the Democratic-Socialist ruling party of Italy. It is held on permanent
fairgrounds on the outskirts of town, similar to San Diego County's Del Mar
fairgrounds. It features restaurants, displays, vendors and entertainment.
But, unlike in an American county fair, the biggest and most well-attended
attractions are the forums and discussions on all political subjects. On
the night the Italian Prime Minister was scheduled to speak, the crowd
swelled to record numbers. Italians are highly politicized, especially in
Bologna.
     Piazza Grande runs a large, successful concession which provides drinks
and entertainment at the fair. It is staffed by its homeless members with a
great deal of enthusiasm. My first night there, I had my first direct
experience with Bologna's "Gypsies." I'd been seated alone at a table and
treated to an aperitif while I waited for a group to be rounded up for
dinner and discussion. I was approached by two pretty little girls about 9
or 10 years old holding their hands out begging pitifully. I reached into
my wallet and awarded each a coin worth about 50 cents.
     But they were not satisfied! They pressed closer on either side uttering a
barrage of languages, wheedling, badgering and begging. Holding up a
newspaper in front of them to hide the fact that they were groping toward
my pocket, which held my wallet, and my backpack at my feet, they wouldn't
take "no" for an answer. Finally, I was rescued by one of the staff who had
noticed and come over to run them off. This was a rather frightening
experience.
     After that, I was cautious about beggars. But I was aggressively
panhandled only about two or three more times during the week. A few
passive beggars station themselves in front of churches with a bowl or hat
to collect contributions, but begging didn't seem to be as widespread in
Bologna as in San Diego. Once, while being driven by one of our hosts, we
were approached by a window washer, but he was not persistent.
     Only once was I approached by an alcoholic panhandler. He was in front of
a church with his large bottle of wine in plain sight. (There are no open
container laws in Italy.) He was happily drunk and pestering everybody for
a handout. But he was content with the 1,000 lira coin (50 cents) I gave
him. Most of the passersby tried to ignore him. By contrast, the street
vendors of Piazza Grande I encountered were courteous and restrained.
City Provides Rent-Free Facilities for Homeless Run Programs
     The first day of the conference featured a tour of Piazza Grande's
facilities, which are housed in vacant city-owned buildings provided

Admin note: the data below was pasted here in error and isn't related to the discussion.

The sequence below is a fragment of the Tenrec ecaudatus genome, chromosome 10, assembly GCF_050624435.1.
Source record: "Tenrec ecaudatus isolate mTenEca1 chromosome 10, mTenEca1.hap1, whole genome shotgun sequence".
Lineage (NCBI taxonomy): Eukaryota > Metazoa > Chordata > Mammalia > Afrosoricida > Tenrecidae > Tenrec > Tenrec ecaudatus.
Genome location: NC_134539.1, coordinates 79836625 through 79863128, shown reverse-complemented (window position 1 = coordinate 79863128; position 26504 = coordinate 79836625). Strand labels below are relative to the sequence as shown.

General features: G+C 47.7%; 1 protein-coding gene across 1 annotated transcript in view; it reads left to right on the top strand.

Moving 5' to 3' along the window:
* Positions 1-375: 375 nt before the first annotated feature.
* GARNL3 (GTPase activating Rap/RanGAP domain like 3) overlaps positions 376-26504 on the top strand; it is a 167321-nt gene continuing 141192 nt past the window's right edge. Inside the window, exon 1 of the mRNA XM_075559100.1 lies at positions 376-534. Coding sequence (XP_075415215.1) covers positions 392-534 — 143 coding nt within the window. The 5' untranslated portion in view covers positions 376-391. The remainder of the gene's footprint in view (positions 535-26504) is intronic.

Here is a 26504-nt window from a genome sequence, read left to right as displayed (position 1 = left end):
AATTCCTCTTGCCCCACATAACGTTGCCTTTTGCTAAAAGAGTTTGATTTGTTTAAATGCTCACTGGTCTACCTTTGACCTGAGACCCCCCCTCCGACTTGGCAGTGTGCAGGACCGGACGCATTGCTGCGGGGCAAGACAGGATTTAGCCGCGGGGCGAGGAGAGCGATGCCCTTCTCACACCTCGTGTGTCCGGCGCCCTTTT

rent-free for homeless use. But it was explained that that policy has been
changed with the change in government. One of their transitional shelters
has already been closed, resulting in the "disappearance" of 15 homeless
residents. The remaining shelter which we visited was opened in 1995 during
an unusually severe winter in which eight homeless people died in Rome.
This caused a national outcry and politicians reacted and provided funds to
associations like Piazza Grande all over Italy.
     Piazza Grande was given an abandoned gym for this shelter, called
Frattelli Rosselli. It houses up to 50 people in two dormitory rooms -- one
large room for single men, a smaller for women and couples. The residents
are required to leave during the daytime for work or to hang out at a
nearby city-run day center. But it is kept open during the day for anyone
from the streets who would like to take a shower and clean up. (The city
also runs a hostel which provides emergency beds only for up to 15 days.)
     In the dormitories, each person's area is personalized with their own
private possessions, and people can stay here up to three years. There is
little problem with stealing, because of peer pressure. The rules posted on
the wall are devised and enforced by the residents. For example: no alcohol
or drugs; no noise; TV off at 10 pm; lights out at 11 pm; time of entry and
exit is set depending on the season; coffee machine is on at 4 am. The most
interesting rule is that a resident can lose his bed if he is absent for
three days in a month (without extenuating circumstances). This seemed very
liberal compared with San Diego shelter policies.
     The residents have chores for which they are paid a small stipend; these
include keeping their own area clean. The homeless outreach teams are also
paid for their work. The teams consist of people in the program, who go out
and contact their peers still living on the streets to offer them help.
They may hand out blankets, food, drinks, medicine and help them obtain the
necessary city IDs. According to Massimo Zaccarelli, a founding homeless
Piazza Grande member and president of the cooperative, an important feature
of all their programs is that "people are seen in collaboration, not as
people to be helped." The city has been (so far) prevented from closing
this shelter by a court injunction.